The relationship between runoff rate and lag time and the effects of surface treatments at the plot scale
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Rainfall and runoff data collected from plots (108 m2) at 1-min intervals allow accurate determination of the time difference between peak rainfall intensity and peak runoff rate. Manning's equation for fully turbulent flows implies that a power function can be used to characterize the relationship between the lag time and peak runoff rate. An exponent close to -0.4 would validate the Manning's equation for overland flow and the coefficient can then be used to estimate the roughness coefficient (Manning's n) during natural storm events. The relationship between the observed lag time and peak runoff rate was investigated for three different surface treatments on a loamy sand: (a) bare fallow, (b) farmers' practice-pineapple beds with bare furrows constructed across the slope, and (c) furrows covered with mulch from residues of previous pineapple crops. Manning's equation was found to be applicable for these treatments and Manning's n is consistently between 0.04 and 0.06. The relationship between lag time and peak runoff rate can be used to model runoff hydrographs at the plot scale. The effect of mulch cover on flow resistance was found to be minimal. Velocity measurements using a dye tracing technique at the same site showed similar results, although the estimated Manning's n was lower. Resistance to flow was significantly increased only when fresh pineapple leaves from a growing pineapple crop were in contact with the soil.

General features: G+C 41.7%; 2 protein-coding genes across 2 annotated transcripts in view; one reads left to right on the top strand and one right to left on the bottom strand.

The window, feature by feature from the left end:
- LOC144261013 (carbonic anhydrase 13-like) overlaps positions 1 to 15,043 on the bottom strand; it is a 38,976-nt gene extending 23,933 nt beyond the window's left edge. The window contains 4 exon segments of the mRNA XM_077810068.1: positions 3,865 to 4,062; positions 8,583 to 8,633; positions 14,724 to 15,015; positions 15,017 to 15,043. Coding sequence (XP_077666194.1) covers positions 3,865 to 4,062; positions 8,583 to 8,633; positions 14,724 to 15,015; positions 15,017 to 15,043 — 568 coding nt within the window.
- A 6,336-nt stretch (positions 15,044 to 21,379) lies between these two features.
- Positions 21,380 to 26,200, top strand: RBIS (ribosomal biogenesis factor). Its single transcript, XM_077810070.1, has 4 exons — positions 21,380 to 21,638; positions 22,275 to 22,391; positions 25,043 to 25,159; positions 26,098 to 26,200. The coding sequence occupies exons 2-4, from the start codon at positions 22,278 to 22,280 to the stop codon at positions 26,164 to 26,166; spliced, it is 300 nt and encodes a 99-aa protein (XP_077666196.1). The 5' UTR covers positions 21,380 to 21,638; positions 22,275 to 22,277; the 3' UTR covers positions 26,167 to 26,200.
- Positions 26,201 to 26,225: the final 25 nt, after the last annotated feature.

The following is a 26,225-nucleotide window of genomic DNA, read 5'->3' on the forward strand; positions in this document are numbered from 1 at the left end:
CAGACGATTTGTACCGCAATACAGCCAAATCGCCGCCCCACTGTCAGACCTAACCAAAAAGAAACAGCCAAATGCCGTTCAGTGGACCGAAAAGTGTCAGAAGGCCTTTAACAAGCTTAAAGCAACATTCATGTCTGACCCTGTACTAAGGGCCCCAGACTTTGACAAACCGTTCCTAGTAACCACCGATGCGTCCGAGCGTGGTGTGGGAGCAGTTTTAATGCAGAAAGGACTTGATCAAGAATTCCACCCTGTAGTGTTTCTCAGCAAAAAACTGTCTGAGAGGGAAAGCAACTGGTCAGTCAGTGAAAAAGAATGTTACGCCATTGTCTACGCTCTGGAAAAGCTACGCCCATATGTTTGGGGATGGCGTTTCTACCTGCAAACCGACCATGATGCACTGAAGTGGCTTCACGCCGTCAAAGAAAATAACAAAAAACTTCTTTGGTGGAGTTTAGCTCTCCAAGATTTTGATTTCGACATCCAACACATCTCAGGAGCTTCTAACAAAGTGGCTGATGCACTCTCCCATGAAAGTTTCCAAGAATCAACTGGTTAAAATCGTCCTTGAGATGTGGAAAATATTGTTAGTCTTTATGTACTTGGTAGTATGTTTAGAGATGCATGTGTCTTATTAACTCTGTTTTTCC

Hydrological Sciences Journal
HISTORY AND ARCHAEOLOGY